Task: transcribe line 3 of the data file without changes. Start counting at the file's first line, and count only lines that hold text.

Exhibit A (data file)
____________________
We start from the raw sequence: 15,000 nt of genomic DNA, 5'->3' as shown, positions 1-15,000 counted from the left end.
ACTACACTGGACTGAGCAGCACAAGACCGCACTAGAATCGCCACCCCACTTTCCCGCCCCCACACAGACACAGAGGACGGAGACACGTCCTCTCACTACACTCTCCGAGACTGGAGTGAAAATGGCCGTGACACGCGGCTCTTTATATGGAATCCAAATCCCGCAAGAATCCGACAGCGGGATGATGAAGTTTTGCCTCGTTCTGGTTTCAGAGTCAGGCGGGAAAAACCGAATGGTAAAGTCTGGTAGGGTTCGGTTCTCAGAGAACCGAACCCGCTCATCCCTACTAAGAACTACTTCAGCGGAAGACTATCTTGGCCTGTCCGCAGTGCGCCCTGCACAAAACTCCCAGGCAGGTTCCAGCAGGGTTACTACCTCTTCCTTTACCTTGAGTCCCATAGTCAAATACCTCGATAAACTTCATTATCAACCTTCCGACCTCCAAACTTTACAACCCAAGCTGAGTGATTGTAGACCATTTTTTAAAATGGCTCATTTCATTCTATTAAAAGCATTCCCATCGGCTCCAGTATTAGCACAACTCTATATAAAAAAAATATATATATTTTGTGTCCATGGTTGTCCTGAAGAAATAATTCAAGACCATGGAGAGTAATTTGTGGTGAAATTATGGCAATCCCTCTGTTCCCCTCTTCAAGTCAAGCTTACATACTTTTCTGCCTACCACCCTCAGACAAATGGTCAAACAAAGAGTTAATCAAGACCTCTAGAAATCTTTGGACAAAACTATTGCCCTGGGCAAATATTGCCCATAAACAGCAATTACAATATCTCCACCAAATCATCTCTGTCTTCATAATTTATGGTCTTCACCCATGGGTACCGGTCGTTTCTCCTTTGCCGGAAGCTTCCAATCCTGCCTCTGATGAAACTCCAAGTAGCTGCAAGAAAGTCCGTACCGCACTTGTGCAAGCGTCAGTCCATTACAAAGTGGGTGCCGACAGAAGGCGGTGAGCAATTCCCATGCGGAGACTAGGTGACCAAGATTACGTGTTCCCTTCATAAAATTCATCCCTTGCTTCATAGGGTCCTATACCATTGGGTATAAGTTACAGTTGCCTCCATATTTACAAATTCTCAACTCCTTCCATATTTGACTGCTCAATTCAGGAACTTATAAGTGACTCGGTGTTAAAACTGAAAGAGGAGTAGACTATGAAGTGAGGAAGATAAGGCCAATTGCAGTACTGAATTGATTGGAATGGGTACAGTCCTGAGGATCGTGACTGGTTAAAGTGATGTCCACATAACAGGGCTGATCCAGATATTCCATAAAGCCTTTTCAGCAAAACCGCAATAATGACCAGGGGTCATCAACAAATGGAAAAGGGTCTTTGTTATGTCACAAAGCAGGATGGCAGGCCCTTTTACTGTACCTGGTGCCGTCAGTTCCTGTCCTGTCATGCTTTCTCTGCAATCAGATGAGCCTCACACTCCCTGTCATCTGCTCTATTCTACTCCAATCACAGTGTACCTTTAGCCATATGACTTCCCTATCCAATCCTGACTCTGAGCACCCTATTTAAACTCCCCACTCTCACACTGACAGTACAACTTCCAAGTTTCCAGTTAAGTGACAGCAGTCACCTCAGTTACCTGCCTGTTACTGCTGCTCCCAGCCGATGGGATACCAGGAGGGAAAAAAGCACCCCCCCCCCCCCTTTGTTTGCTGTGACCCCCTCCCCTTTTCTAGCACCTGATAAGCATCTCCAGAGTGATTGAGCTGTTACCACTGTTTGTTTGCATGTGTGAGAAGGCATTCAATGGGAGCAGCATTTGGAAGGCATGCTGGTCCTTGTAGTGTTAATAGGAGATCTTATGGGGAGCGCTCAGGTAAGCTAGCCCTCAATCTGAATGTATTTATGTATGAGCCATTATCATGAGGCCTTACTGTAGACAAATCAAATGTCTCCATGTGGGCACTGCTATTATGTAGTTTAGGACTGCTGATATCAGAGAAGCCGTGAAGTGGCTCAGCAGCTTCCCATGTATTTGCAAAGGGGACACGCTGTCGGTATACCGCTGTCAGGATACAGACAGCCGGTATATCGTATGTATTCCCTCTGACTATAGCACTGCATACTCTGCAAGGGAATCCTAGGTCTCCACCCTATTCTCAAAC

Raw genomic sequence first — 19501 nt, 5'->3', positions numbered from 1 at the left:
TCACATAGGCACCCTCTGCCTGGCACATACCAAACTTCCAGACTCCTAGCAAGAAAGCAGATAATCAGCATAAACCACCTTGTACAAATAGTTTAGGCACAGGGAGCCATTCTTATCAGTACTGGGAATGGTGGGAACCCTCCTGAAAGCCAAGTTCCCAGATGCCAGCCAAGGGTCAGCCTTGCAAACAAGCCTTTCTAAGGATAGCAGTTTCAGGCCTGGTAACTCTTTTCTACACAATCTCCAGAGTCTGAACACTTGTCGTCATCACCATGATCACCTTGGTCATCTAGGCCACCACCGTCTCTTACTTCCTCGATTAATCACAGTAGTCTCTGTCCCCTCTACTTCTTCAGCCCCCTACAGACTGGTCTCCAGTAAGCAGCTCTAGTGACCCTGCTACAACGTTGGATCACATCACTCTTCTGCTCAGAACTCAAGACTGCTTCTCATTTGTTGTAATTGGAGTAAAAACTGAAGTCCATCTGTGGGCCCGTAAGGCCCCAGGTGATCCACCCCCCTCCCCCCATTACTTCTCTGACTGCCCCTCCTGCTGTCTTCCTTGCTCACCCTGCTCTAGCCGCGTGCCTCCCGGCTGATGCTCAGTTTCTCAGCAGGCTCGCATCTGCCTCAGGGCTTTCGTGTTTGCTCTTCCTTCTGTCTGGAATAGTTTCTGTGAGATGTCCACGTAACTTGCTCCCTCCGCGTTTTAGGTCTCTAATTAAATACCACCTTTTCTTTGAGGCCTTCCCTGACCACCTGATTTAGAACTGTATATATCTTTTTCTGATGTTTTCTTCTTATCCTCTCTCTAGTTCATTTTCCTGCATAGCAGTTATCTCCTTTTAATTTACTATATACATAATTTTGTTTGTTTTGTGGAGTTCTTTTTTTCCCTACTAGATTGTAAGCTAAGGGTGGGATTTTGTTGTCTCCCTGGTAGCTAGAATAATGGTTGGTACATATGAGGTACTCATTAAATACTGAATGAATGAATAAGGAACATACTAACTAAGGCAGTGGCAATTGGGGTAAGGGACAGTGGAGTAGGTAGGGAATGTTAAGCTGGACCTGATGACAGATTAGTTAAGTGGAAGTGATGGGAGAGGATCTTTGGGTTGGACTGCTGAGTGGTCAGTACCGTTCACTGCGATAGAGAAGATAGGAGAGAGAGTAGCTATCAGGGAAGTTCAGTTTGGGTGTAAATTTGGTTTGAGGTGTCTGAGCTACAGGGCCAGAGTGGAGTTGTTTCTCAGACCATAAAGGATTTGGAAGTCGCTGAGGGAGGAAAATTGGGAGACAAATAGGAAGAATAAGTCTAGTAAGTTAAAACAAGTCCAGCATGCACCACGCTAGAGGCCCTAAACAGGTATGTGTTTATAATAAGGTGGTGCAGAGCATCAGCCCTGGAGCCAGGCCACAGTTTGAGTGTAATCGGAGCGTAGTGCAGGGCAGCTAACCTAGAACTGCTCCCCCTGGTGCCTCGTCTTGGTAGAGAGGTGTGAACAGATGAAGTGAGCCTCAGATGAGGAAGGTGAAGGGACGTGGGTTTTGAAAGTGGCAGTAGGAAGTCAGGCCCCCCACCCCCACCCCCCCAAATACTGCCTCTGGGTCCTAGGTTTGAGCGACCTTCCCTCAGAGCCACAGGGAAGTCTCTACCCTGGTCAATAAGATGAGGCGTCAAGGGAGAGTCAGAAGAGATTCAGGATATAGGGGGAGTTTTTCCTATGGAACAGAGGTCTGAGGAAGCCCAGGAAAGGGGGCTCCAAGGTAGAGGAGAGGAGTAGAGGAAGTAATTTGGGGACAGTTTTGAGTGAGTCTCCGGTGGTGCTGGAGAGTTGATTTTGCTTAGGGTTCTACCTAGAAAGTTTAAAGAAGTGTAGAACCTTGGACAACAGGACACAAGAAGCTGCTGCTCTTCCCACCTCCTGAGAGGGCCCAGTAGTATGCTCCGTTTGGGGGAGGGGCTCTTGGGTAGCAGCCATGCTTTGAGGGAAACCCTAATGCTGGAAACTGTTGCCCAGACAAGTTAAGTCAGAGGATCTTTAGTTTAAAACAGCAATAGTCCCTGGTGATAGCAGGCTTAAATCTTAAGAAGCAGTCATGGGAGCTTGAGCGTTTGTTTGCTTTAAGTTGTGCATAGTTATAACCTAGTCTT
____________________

Raw genomic sequence first — 19501 nt, 5'->3', positions numbered from 1 at the left: